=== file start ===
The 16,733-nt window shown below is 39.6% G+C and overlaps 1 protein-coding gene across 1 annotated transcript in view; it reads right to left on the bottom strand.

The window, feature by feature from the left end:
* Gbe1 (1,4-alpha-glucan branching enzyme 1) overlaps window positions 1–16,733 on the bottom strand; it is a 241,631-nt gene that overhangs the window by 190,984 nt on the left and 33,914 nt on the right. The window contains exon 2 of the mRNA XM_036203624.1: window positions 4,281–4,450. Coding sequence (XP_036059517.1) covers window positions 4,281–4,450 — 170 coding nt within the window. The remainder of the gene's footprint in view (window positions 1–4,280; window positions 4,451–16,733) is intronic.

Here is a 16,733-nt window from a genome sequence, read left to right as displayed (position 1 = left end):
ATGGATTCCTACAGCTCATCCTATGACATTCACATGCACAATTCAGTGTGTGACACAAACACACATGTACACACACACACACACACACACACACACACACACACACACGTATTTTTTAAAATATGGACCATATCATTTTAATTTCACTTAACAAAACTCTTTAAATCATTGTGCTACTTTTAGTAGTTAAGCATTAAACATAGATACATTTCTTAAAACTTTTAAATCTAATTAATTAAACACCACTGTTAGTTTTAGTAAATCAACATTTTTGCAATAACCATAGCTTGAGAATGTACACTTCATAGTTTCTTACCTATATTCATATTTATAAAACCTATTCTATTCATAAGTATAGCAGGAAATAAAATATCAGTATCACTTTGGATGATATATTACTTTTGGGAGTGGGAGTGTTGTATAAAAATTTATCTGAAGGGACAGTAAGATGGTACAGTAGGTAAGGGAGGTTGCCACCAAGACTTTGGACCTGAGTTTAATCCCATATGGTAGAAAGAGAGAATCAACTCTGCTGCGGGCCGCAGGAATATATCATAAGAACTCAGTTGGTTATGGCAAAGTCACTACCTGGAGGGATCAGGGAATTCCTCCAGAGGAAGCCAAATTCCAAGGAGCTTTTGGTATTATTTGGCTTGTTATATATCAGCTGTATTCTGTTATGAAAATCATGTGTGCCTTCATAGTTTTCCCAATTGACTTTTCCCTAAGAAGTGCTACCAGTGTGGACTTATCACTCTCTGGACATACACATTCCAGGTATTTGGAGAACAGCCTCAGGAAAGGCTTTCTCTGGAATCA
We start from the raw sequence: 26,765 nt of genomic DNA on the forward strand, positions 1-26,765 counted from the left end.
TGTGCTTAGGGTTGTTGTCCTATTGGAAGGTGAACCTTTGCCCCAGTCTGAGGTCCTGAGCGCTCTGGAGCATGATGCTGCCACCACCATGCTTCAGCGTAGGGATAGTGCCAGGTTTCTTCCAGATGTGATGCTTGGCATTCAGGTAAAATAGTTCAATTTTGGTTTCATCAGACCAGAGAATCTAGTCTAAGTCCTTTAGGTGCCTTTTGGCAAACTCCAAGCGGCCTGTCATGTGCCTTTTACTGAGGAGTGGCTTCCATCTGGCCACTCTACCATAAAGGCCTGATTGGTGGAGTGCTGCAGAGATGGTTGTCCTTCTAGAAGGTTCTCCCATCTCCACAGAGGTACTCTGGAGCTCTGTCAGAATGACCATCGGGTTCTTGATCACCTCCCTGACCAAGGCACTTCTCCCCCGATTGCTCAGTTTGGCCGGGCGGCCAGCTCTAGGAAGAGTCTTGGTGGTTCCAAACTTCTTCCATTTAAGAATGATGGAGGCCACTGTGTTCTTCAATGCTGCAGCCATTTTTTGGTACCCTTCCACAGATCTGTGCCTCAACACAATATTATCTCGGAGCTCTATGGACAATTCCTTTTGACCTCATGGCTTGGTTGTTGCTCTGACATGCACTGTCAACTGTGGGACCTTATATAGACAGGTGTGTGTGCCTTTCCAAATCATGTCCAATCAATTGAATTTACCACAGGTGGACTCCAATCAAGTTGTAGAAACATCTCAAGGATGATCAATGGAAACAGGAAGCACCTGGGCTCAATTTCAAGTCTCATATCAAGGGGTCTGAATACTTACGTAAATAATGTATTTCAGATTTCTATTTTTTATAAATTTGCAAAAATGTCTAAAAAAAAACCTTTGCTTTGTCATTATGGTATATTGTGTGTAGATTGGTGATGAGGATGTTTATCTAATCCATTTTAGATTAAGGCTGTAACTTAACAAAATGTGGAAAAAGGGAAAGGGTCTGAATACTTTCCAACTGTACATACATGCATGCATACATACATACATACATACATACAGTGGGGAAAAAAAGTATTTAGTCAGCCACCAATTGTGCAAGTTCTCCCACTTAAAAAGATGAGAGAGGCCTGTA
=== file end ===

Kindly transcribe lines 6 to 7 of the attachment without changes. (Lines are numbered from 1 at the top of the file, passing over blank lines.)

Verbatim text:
We start from the raw sequence: 26,765 nt of genomic DNA on the forward strand, positions 1-26,765 counted from the left end.
TGTGCTTAGGGTTGTTGTCCTATTGGAAGGTGAACCTTTGCCCCAGTCTGAGGTCCTGAGCGCTCTGGAGCATGATGCTGCCACCACCATGCTTCAGCGTAGGGATAGTGCCAGGTTTCTTCCAGATGTGATGCTTGGCATTCAGGTAAAATAGTTCAATTTTGGTTTCATCAGACCAGAGAATCTAGTCTAAGTCCTTTAGGTGCCTTTTGGCAAACTCCAAGCGGCCTGTCATGTGCCTTTTACTGAGGAGTGGCTTCCATCTGGCCACTCTACCATAAAGGCCTGATTGGTGGAGTGCTGCAGAGATGGTTGTCCTTCTAGAAGGTTCTCCCATCTCCACAGAGGTACTCTGGAGCTCTGTCAGAATGACCATCGGGTTCTTGATCACCTCCCTGACCAAGGCACTTCTCCCCCGATTGCTCAGTTTGGCCGGGCGGCCAGCTCTAGGAAGAGTCTTGGTGGTTCCAAACTTCTTCCATTTAAGAATGATGGAGGCCACTGTGTTCTTCAATGCTGCAGCCATTTTTTGGTACCCTTCCACAGATCTGTGCCTCAACACAATATTATCTCGGAGCTCTATGGACAATTCCTTTTGACCTCATGGCTTGGTTGTTGCTCTGACATGCACTGTCAACTGTGGGACCTTATATAGACAGGTGTGTGTGCCTTTCCAAATCATGTCCAATCAATTGAATTTACCACAGGTGGACTCCAATCAAGTTGTAGAAACATCTCAAGGATGATCAATGGAAACAGGAAGCACCTGGGCTCAATTTCAAGTCTCATATCAAGGGGTCTGAATACTTACGTAAATAATGTATTTCAGATTTCTATTTTTTATAAATTTGCAAAAATGTCTAAAAAAAAACCTTTGCTTTGTCATTATGGTATATTGTGTGTAGATTGGTGATGAGGATGTTTATCTAATCCATTTTAGATTAAGGCTGTAACTTAACAAAATGTGGAAAAAGGGAAAGGGTCTGAATACTTTCCAACTGTACATACATGCATGCATACATACATACATACATACATACAGTGGGGAAAAAAAGTATTTAGTCAGCCACCAATTGTGCAAGTTCTCCCACTTAAAAAGATGAGAGAGGCCTGTA